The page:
There’s plenty of history to be found, especially in some of the capital cities with their centuries-old government buildings, mansions, museums and churches. Havana, Cuba, alone has 700 Spanish colonial buildings and a bevy of 1950s-era cars giving it the appearance of a place frozen in time (due in large part to the US trade embargo against the country). There are three parts to the city – Centro Habana, Vedado and Old Havana (Habana Vieja in Spanish), which is said to be the largest colonial centre in Latin America.
It’s worth visiting to walk the historic streets (Calle Obispo and Calle Oficios are just two of many), atmospheric plazas (Plaza de Armas and Plaza de la Catedral), a myriad of notable museums (Museo de Arte Colonial, Museo Jose Marti and the Museo de la Revolucion – the former presidential palace), art galleries, and fine Baroque palaces such as the Palacio de los Capitanes Generales (now a museum).
Another historic Cuban city worth a visit is Santiago de Cuba, which has a wealth of attractions in the historic core such as the home of Spanish conquistador Diego Velazquez de Cuellar and the Casa de la Trova – a live Cuban music venue where former Beatle Paul McCartney once visited unannounced (he left behind a note of thanks written in Spanish that now hangs on a wall).
Cienfuegos has a well preserved historic centre with sites such as the Tomas Terry Theatre, the Ferrer Palace and the Museo Provincial. Trinidad is also a must, with its distinctive colonial architecture and charming cobblestone streets and where you can try the local Canchanchara cocktail made with rum, lime, water and honey.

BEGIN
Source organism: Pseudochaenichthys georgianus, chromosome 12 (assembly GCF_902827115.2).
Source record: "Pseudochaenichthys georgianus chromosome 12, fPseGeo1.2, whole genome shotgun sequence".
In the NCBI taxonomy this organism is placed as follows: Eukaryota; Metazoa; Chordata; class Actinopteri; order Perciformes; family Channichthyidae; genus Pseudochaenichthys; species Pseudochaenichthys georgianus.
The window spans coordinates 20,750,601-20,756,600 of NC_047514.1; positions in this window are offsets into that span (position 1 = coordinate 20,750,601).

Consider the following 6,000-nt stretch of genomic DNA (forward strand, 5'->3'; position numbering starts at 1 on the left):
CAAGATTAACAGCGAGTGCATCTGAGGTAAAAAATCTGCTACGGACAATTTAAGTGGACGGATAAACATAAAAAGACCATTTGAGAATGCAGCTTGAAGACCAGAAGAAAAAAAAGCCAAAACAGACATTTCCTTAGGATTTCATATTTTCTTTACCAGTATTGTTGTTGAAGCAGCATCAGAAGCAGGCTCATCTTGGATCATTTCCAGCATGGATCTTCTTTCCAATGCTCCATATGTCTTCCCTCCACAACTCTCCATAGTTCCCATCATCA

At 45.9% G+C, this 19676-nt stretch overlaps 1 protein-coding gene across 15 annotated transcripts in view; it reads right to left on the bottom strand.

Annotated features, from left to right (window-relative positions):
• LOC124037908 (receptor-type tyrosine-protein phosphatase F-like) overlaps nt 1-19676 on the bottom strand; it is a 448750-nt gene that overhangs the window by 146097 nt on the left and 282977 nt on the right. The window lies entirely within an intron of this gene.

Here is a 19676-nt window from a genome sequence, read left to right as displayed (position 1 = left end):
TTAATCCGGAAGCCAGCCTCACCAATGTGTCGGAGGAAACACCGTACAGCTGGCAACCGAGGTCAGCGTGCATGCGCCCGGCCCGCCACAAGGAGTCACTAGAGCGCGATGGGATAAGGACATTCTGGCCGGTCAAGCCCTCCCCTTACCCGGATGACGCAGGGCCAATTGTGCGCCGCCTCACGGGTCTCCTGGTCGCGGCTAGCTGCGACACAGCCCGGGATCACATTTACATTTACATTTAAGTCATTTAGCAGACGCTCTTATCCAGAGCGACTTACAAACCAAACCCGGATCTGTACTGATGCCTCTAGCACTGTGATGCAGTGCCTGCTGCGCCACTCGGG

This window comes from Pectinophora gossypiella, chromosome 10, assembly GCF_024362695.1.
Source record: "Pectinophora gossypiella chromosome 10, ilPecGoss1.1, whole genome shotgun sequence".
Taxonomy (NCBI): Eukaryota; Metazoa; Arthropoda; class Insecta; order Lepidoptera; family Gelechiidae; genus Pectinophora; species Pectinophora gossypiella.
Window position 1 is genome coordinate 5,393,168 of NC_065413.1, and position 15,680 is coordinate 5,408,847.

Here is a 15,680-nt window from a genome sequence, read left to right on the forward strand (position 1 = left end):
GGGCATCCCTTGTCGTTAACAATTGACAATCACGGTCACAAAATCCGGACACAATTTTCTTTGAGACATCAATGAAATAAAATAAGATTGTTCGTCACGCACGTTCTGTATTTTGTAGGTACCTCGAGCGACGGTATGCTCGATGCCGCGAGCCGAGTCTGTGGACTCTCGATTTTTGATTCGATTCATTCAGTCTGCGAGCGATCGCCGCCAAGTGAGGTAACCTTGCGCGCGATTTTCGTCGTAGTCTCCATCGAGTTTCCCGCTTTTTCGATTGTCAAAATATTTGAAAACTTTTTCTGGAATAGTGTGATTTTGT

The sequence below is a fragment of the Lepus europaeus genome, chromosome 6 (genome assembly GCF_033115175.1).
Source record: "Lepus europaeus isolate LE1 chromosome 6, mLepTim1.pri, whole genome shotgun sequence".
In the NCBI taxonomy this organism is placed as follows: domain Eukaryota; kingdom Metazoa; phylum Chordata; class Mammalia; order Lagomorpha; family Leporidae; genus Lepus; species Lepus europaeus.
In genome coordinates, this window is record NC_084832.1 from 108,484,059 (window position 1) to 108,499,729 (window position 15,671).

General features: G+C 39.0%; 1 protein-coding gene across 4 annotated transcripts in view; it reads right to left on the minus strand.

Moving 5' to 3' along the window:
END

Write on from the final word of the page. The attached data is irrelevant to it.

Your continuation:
Santo Domingo, capital of the Dominican Republic, is home to impressive mansion Alcazar de Colon owned by Diego Columbus (eldest son of Christopher) and now a museum. It’s also where the first cathedral in the New World, Catedral Basilica Santa Maria la Menor, dating back to 1512, can be found.
Old San Juan in Puerto Rico, which was founded in 1521, has one of the best collections of historic buildings in the Caribbean (many of them beautifully restored) and takes at least a few days to fully explore. Aside from two notable forts, there’s the home of the governor La Fortaleza (a national historic site, which is open for tours) and the Catedral de San Juan containing a marble tomb with the remains of Ponce de Leon.
The Barbados capital, Bridgetown, and its Garrison contains, according to UNESCO, “an outstanding example of British colonial architecture,” offering a story that “testifies to the spread of Great Britain’s Atlantic colonial empire.”
Further south is Grenada and its capital St George’s where a rich collection of architectural gems dating from the British and French colonial periods are found; not to mention the added bonus of a horseshoe-shaped harbour that is one of the most picturesque in the Caribbean. It’s particularly stunning if viewed from the surrounding hillsides. One good viewpoint is from Fort George, looking down over the old Georgian buildings, red-tiled roofs and a myriad of fishing boats, sail boats and tour boats docked in the pretty harbour.
And every colonial city needs a fort. In the Caribbean, many of them are also UNESCO World Heritage sites, such as Brimstone Hill Fortress in St Kitts, the Castillo de la Real Fuerza in Havana (the oldest existing colonial fort in the Americas), and El Morro Fortress in Old San Juan, Puerto Rico.
In Curacao’s capital of Willemstad, a row of colourful gabled roof buildings line the bay in the historic downtown, which itself is a UNESCO site.